Report No. 90
5.1. Mutual consent-observations in Supreme Court judgment.-
We now proceed to the question whether divorce should be allowed on mutual consent. The question how far mutual consent is a ground of divorce under the Indian Divorce Act, 1869 came up recently for consideration before the Supreme Court.1 It was held that the Court cannot add a new ground of divorce to those mentioned in section 10 of the Act and resort could not be had to section 7 of the Act for expanding the grounds of divorce on the lines of the grounds recognised in England. The judges pointed out that it was for Parliament to consider whether a provision for divorce by mutual consent should be included in the Act. The Court could not extend or enlarge legislative policy by adding to the statute a provision which was never enacted. One of the judges, Mr. Justice Chinnappa Reddy, in his concurring judgment, after stressing the need for equality between the sexes and social justice, made the following observations as to reform of the law on the subject:
"Yes, I agree with Miss Lily Thomas (Counsel for appellants) that divorce by mutual consent should be available to every married couple, whatever religion they may profess and however they were married. Let no one compel the union of man and woman who have agreed on separation. If they desire to be two, why should the one insist that they be one?"
However, these observations are suffixed by a qualification expressed as under:-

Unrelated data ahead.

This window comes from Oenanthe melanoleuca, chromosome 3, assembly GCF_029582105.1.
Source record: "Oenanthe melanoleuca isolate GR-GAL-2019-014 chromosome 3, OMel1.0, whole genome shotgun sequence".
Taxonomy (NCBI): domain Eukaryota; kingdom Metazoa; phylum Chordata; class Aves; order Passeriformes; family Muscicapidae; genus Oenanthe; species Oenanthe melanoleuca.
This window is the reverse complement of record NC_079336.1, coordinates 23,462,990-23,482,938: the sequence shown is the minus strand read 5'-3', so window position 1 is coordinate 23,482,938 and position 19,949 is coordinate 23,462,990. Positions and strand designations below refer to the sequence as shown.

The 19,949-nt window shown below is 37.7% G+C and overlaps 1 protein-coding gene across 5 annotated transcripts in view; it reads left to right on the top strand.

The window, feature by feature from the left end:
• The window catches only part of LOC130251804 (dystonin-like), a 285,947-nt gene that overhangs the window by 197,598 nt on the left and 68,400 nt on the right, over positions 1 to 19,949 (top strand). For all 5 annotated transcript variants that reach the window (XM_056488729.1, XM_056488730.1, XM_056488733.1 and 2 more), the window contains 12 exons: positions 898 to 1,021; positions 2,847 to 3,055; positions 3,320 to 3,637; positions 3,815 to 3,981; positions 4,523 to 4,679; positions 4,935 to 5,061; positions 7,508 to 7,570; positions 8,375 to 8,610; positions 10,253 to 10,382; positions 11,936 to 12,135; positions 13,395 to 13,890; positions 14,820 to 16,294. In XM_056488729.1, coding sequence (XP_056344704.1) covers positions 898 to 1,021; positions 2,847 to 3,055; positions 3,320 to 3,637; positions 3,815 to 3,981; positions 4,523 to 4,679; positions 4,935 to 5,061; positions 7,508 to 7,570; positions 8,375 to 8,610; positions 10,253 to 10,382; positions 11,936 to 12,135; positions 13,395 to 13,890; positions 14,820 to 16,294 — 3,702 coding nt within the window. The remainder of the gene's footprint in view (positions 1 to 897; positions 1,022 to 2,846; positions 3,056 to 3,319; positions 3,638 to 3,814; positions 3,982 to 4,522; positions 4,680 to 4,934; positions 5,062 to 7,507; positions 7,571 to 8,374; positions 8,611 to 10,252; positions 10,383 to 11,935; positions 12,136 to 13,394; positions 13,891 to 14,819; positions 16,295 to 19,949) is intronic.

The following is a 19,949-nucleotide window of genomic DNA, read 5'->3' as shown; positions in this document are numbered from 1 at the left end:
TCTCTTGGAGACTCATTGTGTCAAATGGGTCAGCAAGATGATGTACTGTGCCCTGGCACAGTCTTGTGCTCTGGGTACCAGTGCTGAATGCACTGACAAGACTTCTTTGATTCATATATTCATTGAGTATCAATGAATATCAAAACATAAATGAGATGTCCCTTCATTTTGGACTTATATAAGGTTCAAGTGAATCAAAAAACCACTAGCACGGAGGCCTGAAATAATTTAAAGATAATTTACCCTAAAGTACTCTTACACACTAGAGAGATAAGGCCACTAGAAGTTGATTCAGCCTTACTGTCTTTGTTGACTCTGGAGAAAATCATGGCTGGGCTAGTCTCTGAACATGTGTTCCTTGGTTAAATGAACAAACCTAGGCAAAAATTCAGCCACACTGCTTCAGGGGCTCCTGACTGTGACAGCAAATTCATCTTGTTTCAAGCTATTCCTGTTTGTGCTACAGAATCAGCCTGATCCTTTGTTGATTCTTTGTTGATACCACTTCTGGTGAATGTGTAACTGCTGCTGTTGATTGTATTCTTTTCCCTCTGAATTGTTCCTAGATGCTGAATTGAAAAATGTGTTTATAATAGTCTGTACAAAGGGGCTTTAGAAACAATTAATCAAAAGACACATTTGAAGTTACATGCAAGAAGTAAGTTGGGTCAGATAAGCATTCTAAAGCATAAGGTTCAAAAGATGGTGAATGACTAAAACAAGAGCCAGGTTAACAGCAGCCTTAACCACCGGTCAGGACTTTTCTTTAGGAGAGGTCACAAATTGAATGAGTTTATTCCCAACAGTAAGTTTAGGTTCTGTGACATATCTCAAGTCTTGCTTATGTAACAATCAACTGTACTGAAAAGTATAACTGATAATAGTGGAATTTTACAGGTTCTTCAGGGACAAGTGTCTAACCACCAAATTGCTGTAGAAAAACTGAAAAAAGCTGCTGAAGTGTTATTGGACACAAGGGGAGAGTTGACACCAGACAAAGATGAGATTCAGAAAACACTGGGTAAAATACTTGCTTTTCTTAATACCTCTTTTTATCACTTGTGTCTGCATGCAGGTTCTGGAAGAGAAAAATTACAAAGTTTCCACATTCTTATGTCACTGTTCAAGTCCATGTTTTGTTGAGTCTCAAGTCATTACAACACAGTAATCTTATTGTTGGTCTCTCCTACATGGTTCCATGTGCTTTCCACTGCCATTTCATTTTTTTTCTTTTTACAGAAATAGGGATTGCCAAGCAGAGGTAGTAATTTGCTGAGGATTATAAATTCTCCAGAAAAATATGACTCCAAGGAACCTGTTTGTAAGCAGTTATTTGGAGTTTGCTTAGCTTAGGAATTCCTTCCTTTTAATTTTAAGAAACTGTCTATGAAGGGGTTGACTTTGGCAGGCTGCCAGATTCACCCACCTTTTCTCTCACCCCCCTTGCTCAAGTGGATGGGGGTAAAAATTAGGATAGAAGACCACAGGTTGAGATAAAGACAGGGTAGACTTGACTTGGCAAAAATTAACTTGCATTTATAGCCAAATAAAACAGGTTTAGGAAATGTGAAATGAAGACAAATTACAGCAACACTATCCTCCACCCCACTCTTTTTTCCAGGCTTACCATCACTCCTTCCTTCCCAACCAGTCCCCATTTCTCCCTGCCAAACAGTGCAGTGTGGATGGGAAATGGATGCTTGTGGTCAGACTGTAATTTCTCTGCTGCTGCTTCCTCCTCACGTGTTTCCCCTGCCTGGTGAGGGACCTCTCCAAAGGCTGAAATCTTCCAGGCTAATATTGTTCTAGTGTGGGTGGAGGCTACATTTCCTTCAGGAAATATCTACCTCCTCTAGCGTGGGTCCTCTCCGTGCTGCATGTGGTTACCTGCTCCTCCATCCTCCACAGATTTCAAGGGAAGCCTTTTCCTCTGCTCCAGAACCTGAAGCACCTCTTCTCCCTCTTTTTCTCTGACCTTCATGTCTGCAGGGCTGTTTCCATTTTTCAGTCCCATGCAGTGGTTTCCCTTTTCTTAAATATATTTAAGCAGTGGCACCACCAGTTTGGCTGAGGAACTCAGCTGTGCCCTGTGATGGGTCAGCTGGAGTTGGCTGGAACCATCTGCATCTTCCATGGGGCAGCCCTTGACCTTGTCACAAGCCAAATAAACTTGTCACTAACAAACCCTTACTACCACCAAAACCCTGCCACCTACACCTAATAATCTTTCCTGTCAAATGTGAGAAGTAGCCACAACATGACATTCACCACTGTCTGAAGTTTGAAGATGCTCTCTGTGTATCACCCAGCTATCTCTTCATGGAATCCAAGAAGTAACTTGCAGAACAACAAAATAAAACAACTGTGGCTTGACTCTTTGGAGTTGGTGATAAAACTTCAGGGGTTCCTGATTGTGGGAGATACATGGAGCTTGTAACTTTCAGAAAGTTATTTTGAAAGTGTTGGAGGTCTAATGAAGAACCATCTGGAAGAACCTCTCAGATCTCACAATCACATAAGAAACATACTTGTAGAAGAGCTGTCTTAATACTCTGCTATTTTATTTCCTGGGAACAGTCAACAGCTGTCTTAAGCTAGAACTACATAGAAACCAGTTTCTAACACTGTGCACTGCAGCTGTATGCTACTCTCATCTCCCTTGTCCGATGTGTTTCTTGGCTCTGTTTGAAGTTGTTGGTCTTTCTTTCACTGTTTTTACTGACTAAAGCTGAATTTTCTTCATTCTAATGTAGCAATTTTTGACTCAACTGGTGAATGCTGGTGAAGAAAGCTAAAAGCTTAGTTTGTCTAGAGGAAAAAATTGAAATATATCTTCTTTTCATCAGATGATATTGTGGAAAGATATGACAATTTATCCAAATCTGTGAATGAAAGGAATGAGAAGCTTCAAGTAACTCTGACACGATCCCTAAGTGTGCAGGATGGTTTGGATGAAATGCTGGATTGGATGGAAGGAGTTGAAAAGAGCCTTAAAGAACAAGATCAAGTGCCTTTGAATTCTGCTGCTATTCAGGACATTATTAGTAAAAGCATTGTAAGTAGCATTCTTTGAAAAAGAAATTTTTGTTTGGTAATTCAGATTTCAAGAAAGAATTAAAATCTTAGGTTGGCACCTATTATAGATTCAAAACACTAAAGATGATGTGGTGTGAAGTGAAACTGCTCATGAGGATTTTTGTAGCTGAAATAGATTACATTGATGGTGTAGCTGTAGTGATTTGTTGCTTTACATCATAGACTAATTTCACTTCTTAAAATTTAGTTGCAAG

'But I have a qualification. The woman must be protected. Our society still looks askance at a divorced woman. A Woman divorce is yet a suspect. Her chances of survival are diminished by the divorce so, the law which grants the decree for divorce must secure for her some measure of economic-independence. It should be so whatever be the ground for divorce, whether it is mutual consent, irretrievable break-down of the marriage, or even the fault of the woman herself.
Every divorce solves a problem and creates another. Both problems need to be solved, no matter who is responsible for the breakdown of the marriage. If the divorce law is to be a real success, it should make provision for the economic independence of the female spouse. After all, Indian society today is so constituted that a woman is a generally helpless and her position becomes worse if she is divorced. It is necessary that the law should protect her interest even if she be an erring spouse, lest she becomes destitute and a dead loss to society."
1. Raynold Rajamani v. Union of India, AIR 1982 SC 1261 (1265) (September).